FREEDOM OF MOVEMENT
In 1893, Ayyankali, dressed to provoke in clothing traditionally
associated with the Nairs, defied the social conventions that applied
to lower castes and untouchables by riding on a road in a bullock cart
that he had bought. Both the act of purchase and that of travelling on
a road that was traditionally the preserve of the upper castes
amounted to a significant challenge. In a similar act of defiance, he
entered the marketplace at
Nedumangad . These protests, which have
been described by Nisar and Kanadasamy as "laying claim to the public
space", strengthened resolve among others from the oppressed
communities of Travancore, leading to further protest acts elsewhere,
such as in
Kazhakkoottam . The outcome of continued protest marches,
which sometimes turned violent and became known as Chaliyar riots ,
was that by 1900 the Pulayars had gained the right to use most roads
in the state, although they were still barred from those that led to
Later, in 1904,
Ayyankali was inspired on hearing a speech given by
Ayyavu Swamikal . This Hindu sanyasi of the Tamil
Community had been preaching the need to break down caste divisions
because he thought that doing so would limit the number of people who
were converting from Hinduism to Christianity . A branch of
Swamikal's Brahma Nishta Matam organisation was established in that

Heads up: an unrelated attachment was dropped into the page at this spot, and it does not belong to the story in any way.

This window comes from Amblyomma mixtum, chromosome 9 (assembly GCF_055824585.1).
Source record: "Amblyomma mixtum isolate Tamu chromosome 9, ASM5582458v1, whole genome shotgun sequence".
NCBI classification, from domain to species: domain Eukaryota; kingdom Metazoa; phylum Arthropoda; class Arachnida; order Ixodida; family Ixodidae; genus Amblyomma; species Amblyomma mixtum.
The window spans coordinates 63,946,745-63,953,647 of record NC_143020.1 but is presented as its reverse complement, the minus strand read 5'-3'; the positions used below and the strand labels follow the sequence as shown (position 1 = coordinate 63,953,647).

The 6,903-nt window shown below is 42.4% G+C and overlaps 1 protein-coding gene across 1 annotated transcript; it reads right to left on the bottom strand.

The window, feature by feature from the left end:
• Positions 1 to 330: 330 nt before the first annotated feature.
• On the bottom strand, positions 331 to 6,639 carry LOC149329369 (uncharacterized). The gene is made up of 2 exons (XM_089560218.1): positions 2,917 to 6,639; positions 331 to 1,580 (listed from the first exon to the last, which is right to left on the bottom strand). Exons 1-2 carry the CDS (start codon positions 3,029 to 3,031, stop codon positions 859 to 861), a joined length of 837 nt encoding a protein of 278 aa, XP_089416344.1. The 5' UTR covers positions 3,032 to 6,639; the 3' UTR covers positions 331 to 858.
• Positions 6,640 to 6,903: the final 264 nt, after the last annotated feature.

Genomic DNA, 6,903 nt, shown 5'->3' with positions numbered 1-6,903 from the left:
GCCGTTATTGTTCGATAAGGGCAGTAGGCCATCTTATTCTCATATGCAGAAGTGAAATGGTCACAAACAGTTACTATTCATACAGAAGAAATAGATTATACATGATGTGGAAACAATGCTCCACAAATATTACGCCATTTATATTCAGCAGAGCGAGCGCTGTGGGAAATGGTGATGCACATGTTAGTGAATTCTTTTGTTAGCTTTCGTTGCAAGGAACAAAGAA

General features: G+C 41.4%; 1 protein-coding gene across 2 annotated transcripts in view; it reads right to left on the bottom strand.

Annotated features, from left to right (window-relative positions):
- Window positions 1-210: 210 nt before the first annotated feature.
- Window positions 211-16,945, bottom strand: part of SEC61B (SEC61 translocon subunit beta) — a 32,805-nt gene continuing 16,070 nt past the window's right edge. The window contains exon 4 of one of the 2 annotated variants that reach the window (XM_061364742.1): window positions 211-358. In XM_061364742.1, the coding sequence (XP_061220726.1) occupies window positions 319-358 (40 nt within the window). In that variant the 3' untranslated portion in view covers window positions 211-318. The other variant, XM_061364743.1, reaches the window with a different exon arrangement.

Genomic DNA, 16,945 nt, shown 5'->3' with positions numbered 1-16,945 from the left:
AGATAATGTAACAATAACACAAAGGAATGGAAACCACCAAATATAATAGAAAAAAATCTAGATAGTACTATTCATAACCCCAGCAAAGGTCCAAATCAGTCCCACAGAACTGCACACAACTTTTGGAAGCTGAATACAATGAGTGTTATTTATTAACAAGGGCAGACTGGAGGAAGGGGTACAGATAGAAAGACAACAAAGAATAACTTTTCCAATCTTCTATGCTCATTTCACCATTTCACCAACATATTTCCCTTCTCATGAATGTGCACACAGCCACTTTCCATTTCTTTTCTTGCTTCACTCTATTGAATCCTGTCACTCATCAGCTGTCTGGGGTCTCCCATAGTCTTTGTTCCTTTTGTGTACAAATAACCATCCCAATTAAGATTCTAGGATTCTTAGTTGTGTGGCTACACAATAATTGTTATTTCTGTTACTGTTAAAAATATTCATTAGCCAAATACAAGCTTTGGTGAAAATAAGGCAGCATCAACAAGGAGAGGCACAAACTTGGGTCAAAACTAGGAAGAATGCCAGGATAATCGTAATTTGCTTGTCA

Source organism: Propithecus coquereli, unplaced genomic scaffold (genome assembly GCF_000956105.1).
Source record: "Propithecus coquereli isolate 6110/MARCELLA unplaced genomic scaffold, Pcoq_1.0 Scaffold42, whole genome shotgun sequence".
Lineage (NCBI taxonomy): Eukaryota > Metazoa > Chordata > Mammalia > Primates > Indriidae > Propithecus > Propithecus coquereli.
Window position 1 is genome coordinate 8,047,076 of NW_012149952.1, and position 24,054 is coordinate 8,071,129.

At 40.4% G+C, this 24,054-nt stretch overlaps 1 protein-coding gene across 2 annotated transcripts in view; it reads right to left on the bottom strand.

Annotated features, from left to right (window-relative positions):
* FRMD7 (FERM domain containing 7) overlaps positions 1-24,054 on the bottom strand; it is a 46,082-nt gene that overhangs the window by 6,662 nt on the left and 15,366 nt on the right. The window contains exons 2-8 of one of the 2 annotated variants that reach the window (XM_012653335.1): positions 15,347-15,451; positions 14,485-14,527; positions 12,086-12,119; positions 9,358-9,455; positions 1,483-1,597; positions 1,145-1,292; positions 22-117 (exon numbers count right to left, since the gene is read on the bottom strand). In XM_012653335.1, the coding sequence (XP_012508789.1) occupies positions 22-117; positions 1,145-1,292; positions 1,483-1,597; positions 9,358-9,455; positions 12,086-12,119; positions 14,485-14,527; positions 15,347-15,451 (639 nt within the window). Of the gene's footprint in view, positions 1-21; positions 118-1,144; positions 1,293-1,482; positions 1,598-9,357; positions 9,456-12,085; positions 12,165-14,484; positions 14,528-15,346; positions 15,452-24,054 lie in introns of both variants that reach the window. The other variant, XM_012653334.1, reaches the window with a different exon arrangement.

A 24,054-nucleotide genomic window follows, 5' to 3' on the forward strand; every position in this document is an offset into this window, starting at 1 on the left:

Ayyankali and some friends in Venganoor.
Ayyankali also drew
inspiration from the activities of
Narayana Guru , a contemporary
social reformer from the
Ezhava caste, although the two men differed
in their philosophy and the means of turning it into reality.
Narayana Guru had attempted to forge an alliance between the Ezhavas
and untouchable communities such as the Pulayars but there had been
violent opposition to the idea from his brethren and the Pulayars
remained voiceless until the emergence of Ayyankali.
Ayyankali also sought to improve access to education. Some Pulayars
had access from around the mid-nineteenth century, mostly through the
activities of the
Colonial Missionary Society and London Missionary
Society . Conversion to Christianity was a prerequisite for
attendance at such schools, and there were cases where Pulayars
offered to contribute to the cost of supplying teachers for them.
However, Ayyankali, who was illiterate, believed that education